The BrainYard - Where collaborative minds congregate.

Steve Wylie, Contributor

November 12, 2008

3 Min Read

Irwin''s recent post on Unified Communications addresses an interesting issue that I''ve also been thinking about recently. No surprise I guess, since I''m also attending the VoiceCon event this week and hearing a lot about Unified Communications and its promise to transform business. What strikes me here at the conference is that many of the goals of UC are sounding a lot like what we''re trying to achieve with Enterprise 2.0. But having listened to a few of the talks this week, I say that the UC and Enterprise 2.0 agendas are still miles apart. Here''s why:

The first speaker was Avaya CEO Charlie Giancarlo. Charlie described how the communications industry and Avaya have evolved from being very network-centric, to group-centric, to a current focus on the user. He describes this as "the age of the business user" where there is more pressure from end-users and department managers to help users be more productive. While he didn''t use a two, a point or a zero anywhere in this proclamation, it is sounding kinda familiar, isn''t it?

I''m happy to hear that our communications vendors are getting on board with a "users first" mentality and building technology solutions around their needs. But I''m also left wondering if our communications vendors are the right ones to build these user-centric tools. There was so much emphasis on voice communication in the UC talks that I attended - it is VoiceCon after all. But where voice was once the primary lifeline of communication in business, it seems to me that voice is being relegated to "one of" the modes of communication users are employing, albeit an important one. The number of phone calls and voice mails I receive has dropped dramatically in the last couple years, while the volume of emails, text messages and tweets is clearly on the rise. Maybe this is simply a result of my contacts learning how best to communicate with me, or maybe it''s an example of a larger trend in business today.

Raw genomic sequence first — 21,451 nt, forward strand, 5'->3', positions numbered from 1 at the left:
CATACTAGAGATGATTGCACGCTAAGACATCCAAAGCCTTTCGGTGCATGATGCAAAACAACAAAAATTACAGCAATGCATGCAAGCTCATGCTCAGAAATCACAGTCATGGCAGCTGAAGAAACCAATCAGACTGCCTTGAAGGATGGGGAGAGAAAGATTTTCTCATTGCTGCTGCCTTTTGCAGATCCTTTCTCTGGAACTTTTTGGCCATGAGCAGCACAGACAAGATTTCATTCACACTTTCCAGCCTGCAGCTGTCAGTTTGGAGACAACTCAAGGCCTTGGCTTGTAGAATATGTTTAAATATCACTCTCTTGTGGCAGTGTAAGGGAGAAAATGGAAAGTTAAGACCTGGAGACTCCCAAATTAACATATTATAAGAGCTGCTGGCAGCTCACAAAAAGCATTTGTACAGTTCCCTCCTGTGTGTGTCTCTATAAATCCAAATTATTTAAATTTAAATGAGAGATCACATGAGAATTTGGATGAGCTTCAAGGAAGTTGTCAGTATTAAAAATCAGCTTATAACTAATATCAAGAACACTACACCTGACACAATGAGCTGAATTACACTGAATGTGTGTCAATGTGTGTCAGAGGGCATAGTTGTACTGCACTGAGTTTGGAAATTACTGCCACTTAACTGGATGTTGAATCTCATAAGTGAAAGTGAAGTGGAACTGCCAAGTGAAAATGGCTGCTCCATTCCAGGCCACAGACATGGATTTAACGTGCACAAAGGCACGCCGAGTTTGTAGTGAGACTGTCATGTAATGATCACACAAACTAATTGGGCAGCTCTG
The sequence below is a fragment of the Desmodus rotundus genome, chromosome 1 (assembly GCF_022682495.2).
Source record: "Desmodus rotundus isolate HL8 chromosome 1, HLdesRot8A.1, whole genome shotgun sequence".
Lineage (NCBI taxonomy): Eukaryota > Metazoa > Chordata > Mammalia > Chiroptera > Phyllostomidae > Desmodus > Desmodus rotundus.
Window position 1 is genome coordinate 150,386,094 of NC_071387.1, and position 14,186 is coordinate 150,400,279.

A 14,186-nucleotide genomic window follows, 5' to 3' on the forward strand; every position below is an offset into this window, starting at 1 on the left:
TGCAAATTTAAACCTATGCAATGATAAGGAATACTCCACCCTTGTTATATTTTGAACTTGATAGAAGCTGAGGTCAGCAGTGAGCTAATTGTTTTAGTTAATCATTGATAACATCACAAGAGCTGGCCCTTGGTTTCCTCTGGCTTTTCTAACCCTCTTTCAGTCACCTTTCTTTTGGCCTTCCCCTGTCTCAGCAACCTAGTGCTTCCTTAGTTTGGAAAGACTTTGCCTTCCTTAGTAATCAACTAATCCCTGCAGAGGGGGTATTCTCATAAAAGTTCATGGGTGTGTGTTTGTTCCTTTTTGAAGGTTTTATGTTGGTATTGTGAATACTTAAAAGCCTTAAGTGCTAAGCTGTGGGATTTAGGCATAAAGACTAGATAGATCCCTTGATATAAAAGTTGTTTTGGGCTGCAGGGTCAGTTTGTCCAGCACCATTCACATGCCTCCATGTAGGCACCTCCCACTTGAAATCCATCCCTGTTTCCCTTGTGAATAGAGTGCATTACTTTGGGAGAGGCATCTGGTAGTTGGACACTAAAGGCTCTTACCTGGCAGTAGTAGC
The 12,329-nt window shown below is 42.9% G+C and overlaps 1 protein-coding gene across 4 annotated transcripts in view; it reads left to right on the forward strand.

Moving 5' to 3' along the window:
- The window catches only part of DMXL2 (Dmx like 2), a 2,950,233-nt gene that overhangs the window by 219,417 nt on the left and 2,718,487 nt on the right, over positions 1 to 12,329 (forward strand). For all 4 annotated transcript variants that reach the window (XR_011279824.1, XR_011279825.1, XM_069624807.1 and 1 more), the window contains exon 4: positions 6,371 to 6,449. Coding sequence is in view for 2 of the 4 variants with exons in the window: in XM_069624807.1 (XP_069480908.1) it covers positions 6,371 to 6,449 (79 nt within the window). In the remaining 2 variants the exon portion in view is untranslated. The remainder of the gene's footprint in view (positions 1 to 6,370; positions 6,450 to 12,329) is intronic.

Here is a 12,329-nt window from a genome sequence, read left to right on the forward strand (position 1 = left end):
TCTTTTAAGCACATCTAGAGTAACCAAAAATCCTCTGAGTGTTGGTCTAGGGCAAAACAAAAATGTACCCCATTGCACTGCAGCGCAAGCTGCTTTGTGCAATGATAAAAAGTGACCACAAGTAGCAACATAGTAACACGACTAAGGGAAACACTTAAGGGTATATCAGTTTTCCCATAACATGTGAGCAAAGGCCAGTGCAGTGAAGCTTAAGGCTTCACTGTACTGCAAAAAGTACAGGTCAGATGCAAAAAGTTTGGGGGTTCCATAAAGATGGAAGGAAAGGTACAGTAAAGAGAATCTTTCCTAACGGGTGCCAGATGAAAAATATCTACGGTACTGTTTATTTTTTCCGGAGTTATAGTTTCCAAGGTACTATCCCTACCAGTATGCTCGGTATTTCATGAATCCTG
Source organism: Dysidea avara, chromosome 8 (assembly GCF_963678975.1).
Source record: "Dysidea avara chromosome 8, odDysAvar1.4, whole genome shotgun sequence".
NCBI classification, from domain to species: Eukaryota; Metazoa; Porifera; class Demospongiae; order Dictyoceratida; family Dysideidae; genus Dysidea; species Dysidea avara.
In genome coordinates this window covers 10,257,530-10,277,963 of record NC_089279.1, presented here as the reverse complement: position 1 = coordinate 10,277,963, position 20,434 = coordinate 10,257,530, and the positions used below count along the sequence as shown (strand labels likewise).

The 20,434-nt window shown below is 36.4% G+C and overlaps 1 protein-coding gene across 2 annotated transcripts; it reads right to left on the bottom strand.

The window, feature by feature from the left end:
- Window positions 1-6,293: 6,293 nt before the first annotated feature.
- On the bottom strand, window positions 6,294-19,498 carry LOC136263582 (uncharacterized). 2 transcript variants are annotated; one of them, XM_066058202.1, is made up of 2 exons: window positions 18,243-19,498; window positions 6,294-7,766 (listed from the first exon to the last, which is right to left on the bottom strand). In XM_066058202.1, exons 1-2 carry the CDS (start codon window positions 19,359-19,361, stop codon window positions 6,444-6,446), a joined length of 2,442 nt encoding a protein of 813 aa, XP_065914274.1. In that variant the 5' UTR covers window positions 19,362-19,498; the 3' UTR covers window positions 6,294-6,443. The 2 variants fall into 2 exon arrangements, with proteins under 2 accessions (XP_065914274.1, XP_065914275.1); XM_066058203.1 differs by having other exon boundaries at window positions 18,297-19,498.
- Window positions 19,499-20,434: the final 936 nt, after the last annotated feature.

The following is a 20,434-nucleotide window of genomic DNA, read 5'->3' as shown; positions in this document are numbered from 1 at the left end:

But Unified Communications is looking very slick these days, with nicely integrated access to other applications such as email and calendar. Both the Microsoft and IBM speakers clearly outlined strategies to voice-enable business applications and integrate them into corporate directory services. Microsoft did a demo of their upcoming Communications Server release that has a visual dashboard to show conference call attendees who is on the conference bridge and who is currently talking. Users can also have the bridge find and phone them at their desired location, all from the calendar entry in Outlook. Okay, that is very useful.

But while the UC vendors are showing off some very cool innovations this week, in some ways Enterprise 2.0 has been born out of a reaction to the lacking features in these systems for so many years. Web 2.0 opened the eyes of business managers around what could be done with software and has since been a driving force in a new generation of business applications that are striving to achieve many of the same goals as Unified Communications.

So where does that leave us today? Clearly UC is maturing and enterprise customers are taking notice. But will those customers build their social strategy on a traditional voice/UC vendor such as Avaya or Nortel? Will they build it on an integrated software solution from Microsoft or IBM that includes UC and other social applications? Or will a new Enterprise 2.0 leader emerge that can address the entire social enterprise including voice communication? Time will tell.

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